How will you emerge from the cave of covid-19 “safe distancing”?

“Your mind is the garden, 
your thoughts are the seeds,
the harvest can either be flowers or weeds.” Wordsworth

How to retyre, 7 May 2015

“Just as one would try to understand the landscape before setting out on a journey, one needs to understand the culture of an organisation before embarking on organisation change”, Gary Bolles, Singularity University.

The same can be said of examining its talent strategy and competencies, at an organisation’s growth phases. Greiner’s model predicts 6 phases and 5 crises that organizations go through. By identifying what stage the organization is in, a recruiter or coach can better determine staffing needs for the organization to get to the next phase.

According to Greiner, organisation growth is not straightforward, and unless the organisation changes, it will not be able to get on to the next stage.

Phase 1: Growth through Creativity

Greiner found from his research that at the birth of organisations, its founders are usually “technical or entrepreneurial oriented”. Energies are focused on making and selling a product. Communication among employees is informal.

However, as the company expands, more employees are hired, they cannot be managed only through informal communication. There’s a need for more formal communication and professional managers to take over the management responsibilities that founders find “burdensome”. At this point, a crisis of leadership occurs as founders often resist letting go.

Coaching and staffing needs to move to stage two: the organization’s founders to be less hands-on and provide more direction.  Greiner suggests bringing in professional functional business managers (e.g. marketing or finance manager) “compatible with the founders and who can pull the organization together.”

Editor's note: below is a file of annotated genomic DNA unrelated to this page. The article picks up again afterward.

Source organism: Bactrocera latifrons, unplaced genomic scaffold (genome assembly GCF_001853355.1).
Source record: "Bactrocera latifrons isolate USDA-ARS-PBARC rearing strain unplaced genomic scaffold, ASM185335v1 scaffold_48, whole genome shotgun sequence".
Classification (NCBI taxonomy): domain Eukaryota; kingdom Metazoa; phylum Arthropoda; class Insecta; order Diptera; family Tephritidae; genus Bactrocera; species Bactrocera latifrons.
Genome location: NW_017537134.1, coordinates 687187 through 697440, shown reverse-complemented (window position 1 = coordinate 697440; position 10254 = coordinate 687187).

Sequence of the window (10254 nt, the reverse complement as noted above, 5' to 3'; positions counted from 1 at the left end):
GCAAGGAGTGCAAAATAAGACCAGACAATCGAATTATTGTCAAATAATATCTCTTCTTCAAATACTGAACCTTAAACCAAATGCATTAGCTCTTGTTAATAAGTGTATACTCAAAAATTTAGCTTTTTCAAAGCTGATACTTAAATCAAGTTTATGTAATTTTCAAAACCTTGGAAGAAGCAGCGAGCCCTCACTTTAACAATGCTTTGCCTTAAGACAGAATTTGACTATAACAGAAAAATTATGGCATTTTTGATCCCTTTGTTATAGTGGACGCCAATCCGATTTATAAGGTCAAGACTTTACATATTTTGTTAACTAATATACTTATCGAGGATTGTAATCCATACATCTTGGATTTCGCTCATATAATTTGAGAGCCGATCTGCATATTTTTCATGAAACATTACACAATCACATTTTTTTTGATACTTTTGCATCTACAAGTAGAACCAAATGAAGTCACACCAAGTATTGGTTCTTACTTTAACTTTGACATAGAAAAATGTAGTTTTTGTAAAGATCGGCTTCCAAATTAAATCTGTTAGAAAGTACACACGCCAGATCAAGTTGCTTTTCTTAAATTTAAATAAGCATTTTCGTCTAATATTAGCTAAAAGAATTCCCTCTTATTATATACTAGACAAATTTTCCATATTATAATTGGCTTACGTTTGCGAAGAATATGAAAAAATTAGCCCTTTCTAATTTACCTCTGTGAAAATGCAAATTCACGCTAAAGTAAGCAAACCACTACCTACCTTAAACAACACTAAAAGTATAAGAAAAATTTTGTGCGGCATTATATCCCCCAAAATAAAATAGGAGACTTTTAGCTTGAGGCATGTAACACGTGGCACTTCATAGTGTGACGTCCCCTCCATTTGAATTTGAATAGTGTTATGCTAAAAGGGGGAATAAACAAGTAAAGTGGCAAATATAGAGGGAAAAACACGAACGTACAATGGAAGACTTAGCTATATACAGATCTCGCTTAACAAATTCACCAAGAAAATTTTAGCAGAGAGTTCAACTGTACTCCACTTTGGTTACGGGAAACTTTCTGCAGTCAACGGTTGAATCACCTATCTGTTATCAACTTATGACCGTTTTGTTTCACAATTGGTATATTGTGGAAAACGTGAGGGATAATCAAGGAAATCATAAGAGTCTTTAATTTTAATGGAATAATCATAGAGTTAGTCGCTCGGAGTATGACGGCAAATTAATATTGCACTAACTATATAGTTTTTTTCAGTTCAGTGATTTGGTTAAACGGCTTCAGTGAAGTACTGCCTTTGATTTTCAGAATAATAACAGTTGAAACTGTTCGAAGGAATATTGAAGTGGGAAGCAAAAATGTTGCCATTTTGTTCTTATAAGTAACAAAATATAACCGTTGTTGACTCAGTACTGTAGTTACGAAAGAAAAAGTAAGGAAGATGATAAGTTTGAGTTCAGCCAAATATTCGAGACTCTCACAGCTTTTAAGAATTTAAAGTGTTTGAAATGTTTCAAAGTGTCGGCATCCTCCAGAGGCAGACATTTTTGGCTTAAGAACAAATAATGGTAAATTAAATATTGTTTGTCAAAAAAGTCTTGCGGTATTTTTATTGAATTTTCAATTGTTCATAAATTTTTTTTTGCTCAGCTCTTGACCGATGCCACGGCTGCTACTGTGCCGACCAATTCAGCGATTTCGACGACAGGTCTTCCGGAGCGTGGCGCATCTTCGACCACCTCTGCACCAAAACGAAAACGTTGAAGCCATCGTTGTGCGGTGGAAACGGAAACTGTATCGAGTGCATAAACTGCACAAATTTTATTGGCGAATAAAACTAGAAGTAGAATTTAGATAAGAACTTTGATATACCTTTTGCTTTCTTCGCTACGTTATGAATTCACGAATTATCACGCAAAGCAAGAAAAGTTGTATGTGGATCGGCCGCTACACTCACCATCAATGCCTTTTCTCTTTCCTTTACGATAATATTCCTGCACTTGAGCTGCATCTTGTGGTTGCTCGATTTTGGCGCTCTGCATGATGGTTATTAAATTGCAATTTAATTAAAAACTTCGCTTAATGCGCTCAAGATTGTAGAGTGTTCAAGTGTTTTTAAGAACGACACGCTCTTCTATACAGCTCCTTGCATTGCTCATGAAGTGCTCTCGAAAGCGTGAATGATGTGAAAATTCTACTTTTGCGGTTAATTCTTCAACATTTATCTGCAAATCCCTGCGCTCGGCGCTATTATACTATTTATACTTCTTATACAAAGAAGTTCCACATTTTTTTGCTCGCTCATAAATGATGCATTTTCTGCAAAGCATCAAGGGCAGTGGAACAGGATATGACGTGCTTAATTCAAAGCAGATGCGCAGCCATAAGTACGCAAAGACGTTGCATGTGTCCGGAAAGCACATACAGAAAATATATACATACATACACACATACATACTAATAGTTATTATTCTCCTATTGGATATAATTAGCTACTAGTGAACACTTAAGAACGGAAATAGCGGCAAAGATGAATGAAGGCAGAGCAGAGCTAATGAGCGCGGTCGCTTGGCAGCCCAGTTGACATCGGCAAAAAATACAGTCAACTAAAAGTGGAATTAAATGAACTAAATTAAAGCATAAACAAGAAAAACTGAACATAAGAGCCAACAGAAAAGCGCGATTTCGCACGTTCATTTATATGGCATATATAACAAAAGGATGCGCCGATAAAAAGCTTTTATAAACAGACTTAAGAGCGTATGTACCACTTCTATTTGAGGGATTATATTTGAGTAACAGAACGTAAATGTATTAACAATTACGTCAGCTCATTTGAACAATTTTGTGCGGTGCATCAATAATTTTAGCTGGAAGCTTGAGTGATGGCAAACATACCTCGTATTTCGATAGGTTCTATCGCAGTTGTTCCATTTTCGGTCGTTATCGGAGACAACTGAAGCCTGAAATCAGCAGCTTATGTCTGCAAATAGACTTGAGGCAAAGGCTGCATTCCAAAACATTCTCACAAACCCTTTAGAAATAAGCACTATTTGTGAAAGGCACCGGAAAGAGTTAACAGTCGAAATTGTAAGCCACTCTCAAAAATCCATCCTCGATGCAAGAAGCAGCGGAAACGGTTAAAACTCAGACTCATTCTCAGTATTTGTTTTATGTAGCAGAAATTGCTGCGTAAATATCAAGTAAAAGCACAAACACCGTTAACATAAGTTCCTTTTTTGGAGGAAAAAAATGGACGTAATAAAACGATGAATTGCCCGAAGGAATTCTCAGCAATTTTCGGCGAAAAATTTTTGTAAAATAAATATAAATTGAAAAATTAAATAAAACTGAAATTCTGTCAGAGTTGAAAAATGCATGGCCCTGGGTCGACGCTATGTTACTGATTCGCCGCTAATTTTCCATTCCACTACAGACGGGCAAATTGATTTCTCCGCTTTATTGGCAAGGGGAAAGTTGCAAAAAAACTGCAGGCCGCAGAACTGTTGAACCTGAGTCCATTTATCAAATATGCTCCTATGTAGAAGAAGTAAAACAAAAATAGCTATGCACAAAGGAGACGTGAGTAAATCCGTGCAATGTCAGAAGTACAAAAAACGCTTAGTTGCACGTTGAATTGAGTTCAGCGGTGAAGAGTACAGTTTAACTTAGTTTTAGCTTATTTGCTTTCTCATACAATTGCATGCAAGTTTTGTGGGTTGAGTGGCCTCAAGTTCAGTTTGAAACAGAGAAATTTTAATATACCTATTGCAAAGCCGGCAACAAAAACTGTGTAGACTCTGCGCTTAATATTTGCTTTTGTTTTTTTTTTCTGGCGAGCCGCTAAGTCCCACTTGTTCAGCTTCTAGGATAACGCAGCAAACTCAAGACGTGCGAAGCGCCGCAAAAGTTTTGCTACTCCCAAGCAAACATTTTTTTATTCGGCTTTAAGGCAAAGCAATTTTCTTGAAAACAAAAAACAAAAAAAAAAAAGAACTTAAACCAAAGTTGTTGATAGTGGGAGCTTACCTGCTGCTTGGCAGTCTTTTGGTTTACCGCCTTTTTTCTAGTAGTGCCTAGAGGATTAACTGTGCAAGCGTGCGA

Phase 2: Growth through Direction.
With capable functional managers, growth continues through a functional organizational structure with specialized roles like marketing and human resources.

At some point, with increasing workload, the professional managers begin to ask for more control, such as a marketing budget, while founders may struggle to let go. A crisis of autonomy emerges where work and authority needs to be delegated to lower levels.

Coaching and staffing needs to move to stage three: Coaching skills for founders to empower employees and delegate responsibility, lower level managers to take initiative and make decisions independently.

Phase 3: Growth through Delegation

With more delegation in this phase of decentralistion, more products introduced, with more divisional managers, the management find that they lose touch with what’s happening in the organisation.

At this point, a crisis of control results, managers face difficulty coordinating all divisions operating independently, and how to get different divisions to work better together.

Coaching or staffing needs to move to stage four:

To achieve greater coordination, more employees are hired at headquarters (HQ) to standardise processes and harmonise companywide programmes, such as Six Sigma. The ability to implement processes and programs for efficiency, standardisation, cost savings, corporate look. This brings stability and consistency to the organization.

Phase 4: Growth through Coordination

With more employees hired to implement companywide programmes, soon the centralised HQ becomes too focused on efficiency and bureaucracy and loses the ability to innovate and conquer new markets. This phase ends with a Red-Tape Crisis as the organisation becomes unresponsive to needs of the local customers.